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One year anniversary for gravitational waves discovery

Wednesday 15th February 2017

LIGO Livingston Observatory

LIGO Livingston Observatory

October 2015: Observations begin

On the 5th October 2015, we posted a story on our website about the search for the elusive gravitational waves posited by Einstein but then still unobserved, despite a decades long search. We signalled the aims of the project and outlined our involvement in this exciting international research undertaking.

“Cardiff University researchers have begun looking for the first direct evidence of the existence of gravitational waves,” our story read.

“Two upgraded detectors, based at Hanford and Livingston in the US, have been brought online and are starting to search for signals with unprecedented accuracy as part of the Advanced LIGO (Laser Interferometer Gravitational Wave Observatory) Project.

Researchers from Cardiff University's School of Physics and Astronomy will use a powerful supercomputer to comb through the data to search for the tell-tale signals of a gravitational wave.”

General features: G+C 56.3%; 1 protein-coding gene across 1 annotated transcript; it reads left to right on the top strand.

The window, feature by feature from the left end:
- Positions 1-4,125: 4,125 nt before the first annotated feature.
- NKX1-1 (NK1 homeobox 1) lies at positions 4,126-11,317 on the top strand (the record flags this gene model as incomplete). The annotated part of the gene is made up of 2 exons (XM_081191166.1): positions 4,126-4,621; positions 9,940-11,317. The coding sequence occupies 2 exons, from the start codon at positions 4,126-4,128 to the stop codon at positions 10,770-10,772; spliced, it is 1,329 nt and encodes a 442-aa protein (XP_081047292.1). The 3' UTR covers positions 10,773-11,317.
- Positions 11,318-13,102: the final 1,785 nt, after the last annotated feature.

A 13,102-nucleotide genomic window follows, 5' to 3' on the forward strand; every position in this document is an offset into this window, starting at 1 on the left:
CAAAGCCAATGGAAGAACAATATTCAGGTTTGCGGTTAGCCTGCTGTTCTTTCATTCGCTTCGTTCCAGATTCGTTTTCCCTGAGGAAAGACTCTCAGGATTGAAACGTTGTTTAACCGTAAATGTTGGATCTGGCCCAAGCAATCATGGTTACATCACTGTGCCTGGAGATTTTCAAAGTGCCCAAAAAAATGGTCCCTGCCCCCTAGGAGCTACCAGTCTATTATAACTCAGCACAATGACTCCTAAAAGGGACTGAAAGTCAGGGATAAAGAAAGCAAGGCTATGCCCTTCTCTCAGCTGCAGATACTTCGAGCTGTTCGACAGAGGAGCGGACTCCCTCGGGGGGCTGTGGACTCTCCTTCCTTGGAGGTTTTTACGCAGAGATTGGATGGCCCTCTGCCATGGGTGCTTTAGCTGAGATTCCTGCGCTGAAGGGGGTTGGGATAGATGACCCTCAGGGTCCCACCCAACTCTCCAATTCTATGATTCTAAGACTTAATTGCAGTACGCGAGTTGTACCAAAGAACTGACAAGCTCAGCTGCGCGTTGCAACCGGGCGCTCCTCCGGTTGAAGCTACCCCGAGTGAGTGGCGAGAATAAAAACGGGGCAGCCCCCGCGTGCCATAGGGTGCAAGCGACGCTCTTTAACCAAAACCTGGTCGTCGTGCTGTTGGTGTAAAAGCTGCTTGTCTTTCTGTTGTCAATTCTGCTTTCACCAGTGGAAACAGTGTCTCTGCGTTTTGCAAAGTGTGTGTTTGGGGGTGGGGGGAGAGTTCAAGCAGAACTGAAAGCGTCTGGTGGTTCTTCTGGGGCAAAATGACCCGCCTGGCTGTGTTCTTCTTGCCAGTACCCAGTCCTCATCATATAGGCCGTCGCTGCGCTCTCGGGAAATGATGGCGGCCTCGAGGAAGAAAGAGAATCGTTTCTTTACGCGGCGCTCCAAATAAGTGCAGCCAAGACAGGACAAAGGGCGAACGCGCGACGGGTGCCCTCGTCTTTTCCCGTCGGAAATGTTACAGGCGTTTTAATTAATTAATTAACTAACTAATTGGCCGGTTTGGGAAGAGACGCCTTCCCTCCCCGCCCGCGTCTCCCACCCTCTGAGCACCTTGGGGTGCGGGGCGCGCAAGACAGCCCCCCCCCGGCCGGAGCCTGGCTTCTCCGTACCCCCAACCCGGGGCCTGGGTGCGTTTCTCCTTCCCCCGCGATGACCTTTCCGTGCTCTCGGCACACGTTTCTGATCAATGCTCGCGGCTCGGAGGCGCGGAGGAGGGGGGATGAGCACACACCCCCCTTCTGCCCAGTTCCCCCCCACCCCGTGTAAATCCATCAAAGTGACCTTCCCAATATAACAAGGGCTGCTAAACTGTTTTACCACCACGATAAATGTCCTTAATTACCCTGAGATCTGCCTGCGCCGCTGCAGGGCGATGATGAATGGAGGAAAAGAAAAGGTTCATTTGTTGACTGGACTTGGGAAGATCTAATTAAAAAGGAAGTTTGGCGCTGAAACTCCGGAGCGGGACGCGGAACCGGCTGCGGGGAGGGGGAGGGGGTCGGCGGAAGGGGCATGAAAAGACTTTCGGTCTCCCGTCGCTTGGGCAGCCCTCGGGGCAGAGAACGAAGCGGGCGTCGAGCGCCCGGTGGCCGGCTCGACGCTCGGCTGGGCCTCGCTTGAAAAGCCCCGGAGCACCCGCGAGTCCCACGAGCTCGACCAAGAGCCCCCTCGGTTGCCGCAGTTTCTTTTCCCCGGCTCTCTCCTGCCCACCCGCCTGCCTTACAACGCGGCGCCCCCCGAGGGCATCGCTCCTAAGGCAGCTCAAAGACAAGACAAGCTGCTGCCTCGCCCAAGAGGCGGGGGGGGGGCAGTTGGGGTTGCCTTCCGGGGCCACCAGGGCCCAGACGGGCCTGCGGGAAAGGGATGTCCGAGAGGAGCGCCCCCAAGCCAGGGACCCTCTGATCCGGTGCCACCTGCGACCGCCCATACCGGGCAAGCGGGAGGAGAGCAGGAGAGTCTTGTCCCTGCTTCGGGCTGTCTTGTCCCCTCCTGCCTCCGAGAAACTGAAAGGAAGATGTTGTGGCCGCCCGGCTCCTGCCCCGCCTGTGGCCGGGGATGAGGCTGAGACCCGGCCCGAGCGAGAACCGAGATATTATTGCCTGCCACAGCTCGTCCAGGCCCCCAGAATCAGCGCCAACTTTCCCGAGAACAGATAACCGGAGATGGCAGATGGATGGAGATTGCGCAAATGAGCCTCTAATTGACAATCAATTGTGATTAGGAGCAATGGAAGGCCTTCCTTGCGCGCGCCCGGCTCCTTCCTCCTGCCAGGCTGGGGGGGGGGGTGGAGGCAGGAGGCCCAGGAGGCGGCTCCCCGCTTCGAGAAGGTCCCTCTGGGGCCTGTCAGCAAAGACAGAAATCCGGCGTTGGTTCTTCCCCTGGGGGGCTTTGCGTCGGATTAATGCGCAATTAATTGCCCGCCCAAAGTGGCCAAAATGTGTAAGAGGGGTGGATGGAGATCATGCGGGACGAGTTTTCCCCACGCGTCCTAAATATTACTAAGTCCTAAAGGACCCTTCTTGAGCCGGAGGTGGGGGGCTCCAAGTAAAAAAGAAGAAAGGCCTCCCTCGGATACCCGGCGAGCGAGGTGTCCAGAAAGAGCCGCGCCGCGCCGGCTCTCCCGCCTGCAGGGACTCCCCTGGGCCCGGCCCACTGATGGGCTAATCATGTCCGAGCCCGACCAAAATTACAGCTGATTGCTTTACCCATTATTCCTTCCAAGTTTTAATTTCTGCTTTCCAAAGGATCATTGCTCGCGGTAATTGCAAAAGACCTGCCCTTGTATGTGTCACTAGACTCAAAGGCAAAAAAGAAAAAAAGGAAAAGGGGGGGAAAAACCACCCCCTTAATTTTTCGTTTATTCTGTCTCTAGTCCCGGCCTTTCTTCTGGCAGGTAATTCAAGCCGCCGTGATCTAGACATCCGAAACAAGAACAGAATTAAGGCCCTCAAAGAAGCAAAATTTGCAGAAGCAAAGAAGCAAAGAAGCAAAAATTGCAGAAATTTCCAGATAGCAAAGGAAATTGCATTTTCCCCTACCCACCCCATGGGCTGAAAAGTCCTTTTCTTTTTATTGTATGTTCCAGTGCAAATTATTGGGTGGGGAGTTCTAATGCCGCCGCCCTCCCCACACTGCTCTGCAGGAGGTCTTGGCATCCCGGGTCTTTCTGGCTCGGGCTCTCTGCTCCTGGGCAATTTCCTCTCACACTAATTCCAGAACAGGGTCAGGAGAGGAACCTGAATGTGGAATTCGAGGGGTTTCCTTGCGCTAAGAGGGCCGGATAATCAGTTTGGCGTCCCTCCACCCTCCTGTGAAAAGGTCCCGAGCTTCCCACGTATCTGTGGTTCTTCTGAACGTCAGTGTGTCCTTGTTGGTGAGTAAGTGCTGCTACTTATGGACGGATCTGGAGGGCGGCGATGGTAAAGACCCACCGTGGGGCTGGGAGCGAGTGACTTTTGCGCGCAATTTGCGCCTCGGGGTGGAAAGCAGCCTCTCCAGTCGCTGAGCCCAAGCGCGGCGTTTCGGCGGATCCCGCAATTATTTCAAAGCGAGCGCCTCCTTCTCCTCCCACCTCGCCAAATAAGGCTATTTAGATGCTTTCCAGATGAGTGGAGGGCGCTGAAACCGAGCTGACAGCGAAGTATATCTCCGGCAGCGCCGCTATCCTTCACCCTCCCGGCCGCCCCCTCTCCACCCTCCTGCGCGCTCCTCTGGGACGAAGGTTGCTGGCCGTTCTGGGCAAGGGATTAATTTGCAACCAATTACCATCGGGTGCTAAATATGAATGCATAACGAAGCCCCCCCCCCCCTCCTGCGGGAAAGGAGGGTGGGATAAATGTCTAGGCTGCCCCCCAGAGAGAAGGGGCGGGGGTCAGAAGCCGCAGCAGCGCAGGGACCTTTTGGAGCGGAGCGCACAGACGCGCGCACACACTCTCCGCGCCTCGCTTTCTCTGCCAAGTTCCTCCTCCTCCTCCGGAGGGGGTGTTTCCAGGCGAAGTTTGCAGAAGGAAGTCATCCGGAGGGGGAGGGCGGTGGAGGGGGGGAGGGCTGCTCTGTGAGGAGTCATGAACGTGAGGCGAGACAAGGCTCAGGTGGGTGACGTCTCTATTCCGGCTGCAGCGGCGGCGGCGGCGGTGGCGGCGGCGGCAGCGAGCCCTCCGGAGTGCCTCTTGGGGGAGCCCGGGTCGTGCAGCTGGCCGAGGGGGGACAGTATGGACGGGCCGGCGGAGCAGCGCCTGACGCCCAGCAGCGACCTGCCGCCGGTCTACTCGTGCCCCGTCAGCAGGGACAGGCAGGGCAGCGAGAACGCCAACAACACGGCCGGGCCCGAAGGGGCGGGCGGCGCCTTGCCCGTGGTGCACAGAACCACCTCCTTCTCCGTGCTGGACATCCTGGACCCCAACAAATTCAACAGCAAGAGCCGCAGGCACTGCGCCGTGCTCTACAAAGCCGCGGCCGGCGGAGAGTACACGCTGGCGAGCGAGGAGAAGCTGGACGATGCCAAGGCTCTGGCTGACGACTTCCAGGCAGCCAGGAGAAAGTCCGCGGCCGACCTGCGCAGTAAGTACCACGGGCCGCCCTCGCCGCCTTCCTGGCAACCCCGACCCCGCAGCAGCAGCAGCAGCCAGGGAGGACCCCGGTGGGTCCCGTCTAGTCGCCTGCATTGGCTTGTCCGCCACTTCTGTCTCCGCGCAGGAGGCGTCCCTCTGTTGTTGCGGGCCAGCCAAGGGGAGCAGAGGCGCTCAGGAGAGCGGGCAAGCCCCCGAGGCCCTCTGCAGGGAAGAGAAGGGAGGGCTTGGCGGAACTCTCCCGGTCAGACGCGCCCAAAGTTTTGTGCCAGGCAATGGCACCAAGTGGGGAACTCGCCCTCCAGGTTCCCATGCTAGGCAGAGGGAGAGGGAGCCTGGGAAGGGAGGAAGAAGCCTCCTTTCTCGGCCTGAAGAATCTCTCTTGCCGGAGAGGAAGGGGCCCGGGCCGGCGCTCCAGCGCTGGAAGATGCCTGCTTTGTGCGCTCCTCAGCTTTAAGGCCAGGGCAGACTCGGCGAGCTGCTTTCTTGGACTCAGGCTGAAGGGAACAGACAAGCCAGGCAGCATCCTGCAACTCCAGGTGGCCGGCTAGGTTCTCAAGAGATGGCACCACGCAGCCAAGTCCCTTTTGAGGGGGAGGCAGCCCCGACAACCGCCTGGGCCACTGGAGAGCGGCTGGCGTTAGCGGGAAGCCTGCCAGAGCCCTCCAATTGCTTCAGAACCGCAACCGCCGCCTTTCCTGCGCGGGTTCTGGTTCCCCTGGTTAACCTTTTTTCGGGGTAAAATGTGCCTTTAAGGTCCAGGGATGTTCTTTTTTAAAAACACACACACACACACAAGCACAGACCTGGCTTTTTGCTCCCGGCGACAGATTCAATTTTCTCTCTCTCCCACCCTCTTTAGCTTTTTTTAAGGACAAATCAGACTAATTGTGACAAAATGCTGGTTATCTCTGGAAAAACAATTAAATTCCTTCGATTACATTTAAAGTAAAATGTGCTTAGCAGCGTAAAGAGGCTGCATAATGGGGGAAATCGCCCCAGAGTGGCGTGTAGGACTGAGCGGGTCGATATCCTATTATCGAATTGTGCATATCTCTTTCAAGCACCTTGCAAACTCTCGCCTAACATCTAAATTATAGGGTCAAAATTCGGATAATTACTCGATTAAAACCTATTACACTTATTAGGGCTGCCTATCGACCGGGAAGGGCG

February 2016: Mission accomplished!

It didn't take long! On the 11th February 2016 we posted a story on our university news pages. It began “University scientists open a new window into the Universe as gravitational waves are detected for the first time.

An international team of scientists, including a group of researchers from Cardiff University's School of Physics and Astronomy, have directly observed gravitational waves for the very first time, adding the final piece of the jigsaw to Albert Einstein's general theory of relativity that he proposed exactly 100 years ago.”

February 2017: One year on and the work continues

It is now one year since the discovery of gravitational waves for the first time and work on this area is still continuing with the School's Gravitational Waves Research Group heavily involved. Plans are already underway to design the next generation of gravitational wave detectors. The group is leading the science case in support of the Einstein Telescope - a future underground detector with ten times better amplitude sensitivity than advanced detectors. The team is also benefitting from further investment and is hoping to build on their current expertise with the recruitment of additional expert research staff. There is still much to discover in this exciting area of astrophysics and our Gravitational Waves Group is one of the international teams leading the way.